On our stroll under the shady trees of the Saint-Véran d'Avignon Cemetery, we came across "the grave of Marie-Maurille Virot de Sombreuil (1774-1823), known as Mademoiselle de Sombreuil, who saved her father from the guillotine in September 1792. As the death sentence was about to be carried out, she climbed on the scaffold, called the crowd to witness and begged the executioner to spare her father. He offered to pardon the condemned man if she agreed to drink a glass of blood from the previous beheading. Which is what she did. Her epitaph on the tomb: Victim of filial love she only lived to console and succour the unfortunate. Her wounded heart could only be healed by death. Her reward was in Heaven."1 While Mademoiselle Sombreuil's body rests in peace in Avignon, her heart resides in an urn at Les Invalides in Paris, where her father had previously served as governor.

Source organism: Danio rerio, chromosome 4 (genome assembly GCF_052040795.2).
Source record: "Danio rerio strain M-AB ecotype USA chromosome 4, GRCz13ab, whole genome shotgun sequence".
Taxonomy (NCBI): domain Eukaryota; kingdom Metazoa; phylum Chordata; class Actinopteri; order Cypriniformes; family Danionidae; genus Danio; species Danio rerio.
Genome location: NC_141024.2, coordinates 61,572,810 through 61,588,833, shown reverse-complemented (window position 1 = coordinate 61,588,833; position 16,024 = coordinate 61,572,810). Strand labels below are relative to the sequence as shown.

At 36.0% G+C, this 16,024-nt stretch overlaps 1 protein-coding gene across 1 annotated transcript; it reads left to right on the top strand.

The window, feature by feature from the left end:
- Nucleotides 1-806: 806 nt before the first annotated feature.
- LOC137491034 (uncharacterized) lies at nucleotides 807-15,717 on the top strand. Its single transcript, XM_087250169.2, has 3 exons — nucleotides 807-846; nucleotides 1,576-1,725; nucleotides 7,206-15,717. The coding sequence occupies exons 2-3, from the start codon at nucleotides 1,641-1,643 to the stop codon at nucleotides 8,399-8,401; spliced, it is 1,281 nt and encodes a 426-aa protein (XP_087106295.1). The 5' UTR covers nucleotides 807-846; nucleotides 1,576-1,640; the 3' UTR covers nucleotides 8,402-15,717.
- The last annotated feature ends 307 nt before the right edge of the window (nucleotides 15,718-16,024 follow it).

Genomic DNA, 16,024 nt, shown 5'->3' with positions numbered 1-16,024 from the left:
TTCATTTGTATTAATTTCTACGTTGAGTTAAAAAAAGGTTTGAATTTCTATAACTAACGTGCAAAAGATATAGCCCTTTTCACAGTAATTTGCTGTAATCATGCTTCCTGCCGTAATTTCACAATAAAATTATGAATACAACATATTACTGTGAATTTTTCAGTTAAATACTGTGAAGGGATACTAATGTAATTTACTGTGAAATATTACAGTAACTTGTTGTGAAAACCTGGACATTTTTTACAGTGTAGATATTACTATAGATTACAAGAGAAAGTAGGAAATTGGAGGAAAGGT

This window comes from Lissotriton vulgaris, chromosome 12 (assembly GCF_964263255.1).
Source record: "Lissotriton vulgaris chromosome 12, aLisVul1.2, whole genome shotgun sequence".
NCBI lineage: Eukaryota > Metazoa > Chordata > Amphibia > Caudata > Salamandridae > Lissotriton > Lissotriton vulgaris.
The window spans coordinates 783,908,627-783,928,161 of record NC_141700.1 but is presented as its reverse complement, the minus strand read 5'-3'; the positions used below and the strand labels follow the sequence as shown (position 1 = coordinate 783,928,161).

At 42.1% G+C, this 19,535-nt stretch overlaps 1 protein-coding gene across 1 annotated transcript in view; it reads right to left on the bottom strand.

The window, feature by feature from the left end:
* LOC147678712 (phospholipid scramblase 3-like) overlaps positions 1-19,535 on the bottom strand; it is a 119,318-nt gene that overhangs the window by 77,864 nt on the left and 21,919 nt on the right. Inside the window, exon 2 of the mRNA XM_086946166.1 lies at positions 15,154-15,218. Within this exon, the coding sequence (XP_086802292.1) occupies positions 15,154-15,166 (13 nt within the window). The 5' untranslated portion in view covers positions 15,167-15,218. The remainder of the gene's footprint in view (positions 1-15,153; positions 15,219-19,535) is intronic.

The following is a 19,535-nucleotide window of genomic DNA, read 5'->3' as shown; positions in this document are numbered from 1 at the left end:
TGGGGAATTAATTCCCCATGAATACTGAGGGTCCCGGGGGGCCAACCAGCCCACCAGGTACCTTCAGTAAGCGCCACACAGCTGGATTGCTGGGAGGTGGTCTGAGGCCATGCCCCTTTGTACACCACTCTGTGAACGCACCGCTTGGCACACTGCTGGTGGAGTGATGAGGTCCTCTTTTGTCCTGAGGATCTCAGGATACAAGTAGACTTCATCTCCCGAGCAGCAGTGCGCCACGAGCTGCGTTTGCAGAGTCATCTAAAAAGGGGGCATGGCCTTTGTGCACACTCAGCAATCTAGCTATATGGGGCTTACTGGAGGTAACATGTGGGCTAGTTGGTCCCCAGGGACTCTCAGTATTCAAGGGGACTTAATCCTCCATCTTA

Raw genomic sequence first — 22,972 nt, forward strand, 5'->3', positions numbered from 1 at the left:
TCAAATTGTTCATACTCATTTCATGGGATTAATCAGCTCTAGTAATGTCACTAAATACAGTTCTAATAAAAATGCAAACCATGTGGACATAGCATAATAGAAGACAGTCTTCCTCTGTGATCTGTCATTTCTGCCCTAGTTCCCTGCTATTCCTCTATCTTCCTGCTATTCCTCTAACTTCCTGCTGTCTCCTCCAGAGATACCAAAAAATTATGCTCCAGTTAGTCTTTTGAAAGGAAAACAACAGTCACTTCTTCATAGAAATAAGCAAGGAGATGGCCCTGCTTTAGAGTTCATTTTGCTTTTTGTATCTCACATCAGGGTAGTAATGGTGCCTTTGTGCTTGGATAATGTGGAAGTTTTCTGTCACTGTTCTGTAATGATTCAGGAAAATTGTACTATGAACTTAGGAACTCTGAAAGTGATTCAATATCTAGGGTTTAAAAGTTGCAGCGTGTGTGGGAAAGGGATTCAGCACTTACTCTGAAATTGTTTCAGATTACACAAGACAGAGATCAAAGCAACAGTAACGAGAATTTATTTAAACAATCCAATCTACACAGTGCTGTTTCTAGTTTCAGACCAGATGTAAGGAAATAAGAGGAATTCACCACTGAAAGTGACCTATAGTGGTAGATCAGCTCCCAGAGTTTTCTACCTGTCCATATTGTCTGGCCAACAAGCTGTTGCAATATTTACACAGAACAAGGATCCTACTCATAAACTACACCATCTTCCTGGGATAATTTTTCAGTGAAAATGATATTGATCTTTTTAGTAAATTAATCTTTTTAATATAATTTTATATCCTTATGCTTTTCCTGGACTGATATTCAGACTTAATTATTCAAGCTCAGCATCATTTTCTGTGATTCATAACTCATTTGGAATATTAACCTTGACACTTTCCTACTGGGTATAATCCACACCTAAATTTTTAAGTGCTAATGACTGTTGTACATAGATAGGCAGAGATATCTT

1 Secret Provence, 2006, by Jean-Pierre Cassely.
The Grave of Mademoiselle de Sombreuil